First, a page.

Mostly importantly, determinism and fatalism are slightly different; the view that the casual history and the physical laws determine physical events such as human actions is determinism, and it entails the idea that what we do contributes to the outcome of our life-path (Evans 2013). Wheres, fatalism is the view relevant to eventuality referring to particular events are fated to happen, and what we do does not affect certain life-paths based on this view (Evans 2013).
Therefore, based on the real meaning of determinism which is different from fatalism, it is possible that an individual can endorse both ideas of the DCA and free will of agents at the same time. The extreme view of determinism such as fatalism denies the existence of free will, which can constitute a threat to some people’s religious beliefs and moral values. In addition, it could decrease an efficacy of individuals’ action that could happen from an unconscious motivation to avoid empathic concern (Evans 2013).
In specific, based on determinism, a character an individual has at a given time has been fixed by the action of an individual, causal history, and the laws of nature; it does not mean that the character is unchangeably fixed, thus our characters are malleable. Even though our characters and futures are determined, we may not know what our futures look like. That is to say, our minds can be trained and our willpower can be increased towards the characters we hope to be in the context of determinism (Evans 2013).
The same idea of determinism goes with looking at our future, again, one possible risk is to be confused with the view of fatalism which inspires people to have an attitude that there is nothing they can do to change the outcome of events. Therefore, one thing is clear here that the present state of the world is not an indication of how the future must be, whether the present is admirable or corrupt. The future depends on what we do.
Balanced View of Time and Discovery of Slowness
If individuals do not have an extreme view in relation to either tensed or tenseless view of time, the individuals can live a better life. With the extreme tensed view, people can become too obsessed with their past or future. That is, they are nervous with negative thoughts created in brain that they have not experienced yet. For the past case, people could possibly be obsessed with past events created also in brain (i.e. memory) and feel depressed about it. The network society as a whole has somewhat negatively influenced on our perception with the tensed view. It is because competitions have been increased in the neoliberal globalised society; in this context, an age, which was also created based on the concept of A-series for the purpose of convenience in life, has become a new factor for human beings to feel more stressed in the relationship with time. At the same time, the extreme tenseless view can make people to believe fatalism rather than determinism, and it can affect people to have a negative life attitude.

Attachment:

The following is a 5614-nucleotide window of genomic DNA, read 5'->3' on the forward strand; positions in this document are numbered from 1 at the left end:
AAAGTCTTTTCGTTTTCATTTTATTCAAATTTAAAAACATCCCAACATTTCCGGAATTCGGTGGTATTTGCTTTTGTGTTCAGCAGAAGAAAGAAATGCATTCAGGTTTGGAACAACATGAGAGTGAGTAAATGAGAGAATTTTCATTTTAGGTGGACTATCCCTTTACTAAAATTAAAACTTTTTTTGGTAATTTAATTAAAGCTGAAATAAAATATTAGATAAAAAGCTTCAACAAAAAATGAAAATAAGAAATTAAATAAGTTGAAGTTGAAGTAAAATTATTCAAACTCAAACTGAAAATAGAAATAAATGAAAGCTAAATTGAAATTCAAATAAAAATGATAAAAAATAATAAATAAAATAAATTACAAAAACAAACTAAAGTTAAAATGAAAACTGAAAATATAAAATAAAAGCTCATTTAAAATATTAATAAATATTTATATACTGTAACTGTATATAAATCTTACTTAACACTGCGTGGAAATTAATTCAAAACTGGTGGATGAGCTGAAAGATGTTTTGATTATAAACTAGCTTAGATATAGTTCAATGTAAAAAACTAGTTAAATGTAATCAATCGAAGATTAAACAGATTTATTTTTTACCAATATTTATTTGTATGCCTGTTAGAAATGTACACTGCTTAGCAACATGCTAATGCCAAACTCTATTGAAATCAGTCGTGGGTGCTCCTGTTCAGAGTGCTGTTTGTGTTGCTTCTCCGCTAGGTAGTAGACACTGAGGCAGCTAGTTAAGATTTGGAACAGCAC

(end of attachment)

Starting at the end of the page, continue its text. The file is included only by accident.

One of the delusional thoughts based on capitalist civilisation that people could easily have is “the love of work, the furious passion for work, pushed even to the exhaustion of the vital force of the individual and his progeny” (Lafargue 1883, p. 9). We probably have a right to be lazy. With the balanced view of time and the right to be lazy, people could have a better life. But how?
Mikics (2013) suggested that living a better life through reading better, reading more slowly. There is a quiet movement such as slow cooking, slow thinking, and slow reading giving us a message that faster is not always better. Whether we like it or not, the Internet has made us to waste hours of time every day with distractions and being frustrated by what happens online. It also negatively affected children’s ability to work independently on challenging tasks and attention spans. Even our decision-making power has been gone from us as everything happens so quickly. Slow reading as the antidote to such distractions can be the virtue of more meditative social trends in the computer-driven world.
Mikics (2013) emphasised that knowing how to read and improving the way we read will allow us to reveal new prospects and experiences without any obsession with speed. Not skimming and rapid, informational reading, slow reading is the only way to truly experience a book and read intelligently. That is, we would know how to make choices every moment through slow reading knowing logics in the book; how the book hangs together and how the author has done her or his work.
Additionally, a video about an experience that a previous neurologist has shared suggested that a slow-motion style of inline skating that doubles as meditation has changed his life. The video describes that “a charming and light-hearted vision of what can happen when you actually do what you want to” (Izenberg & Micheli 2013).
An individual has a right to choose his/her perspective, attitude, and behaviour. Some people choose not to marry in a certain age, even though society forcibly make people to do. Some people could be failed to get promoted among peers. Individuals have their different time perspectives and life attitudes. Therefore, none of them can live the same life. The solution is simple. Do what you want to do with having a balanced view of time. That is the only way that we can live a better life. One more thing is that we all should recognise the difference between being distracted and being happily absorbed. In conclusion, it is all up to us that can make a “democratisation” of culture, not a “dumbing down” of culture with the digital phenomenon.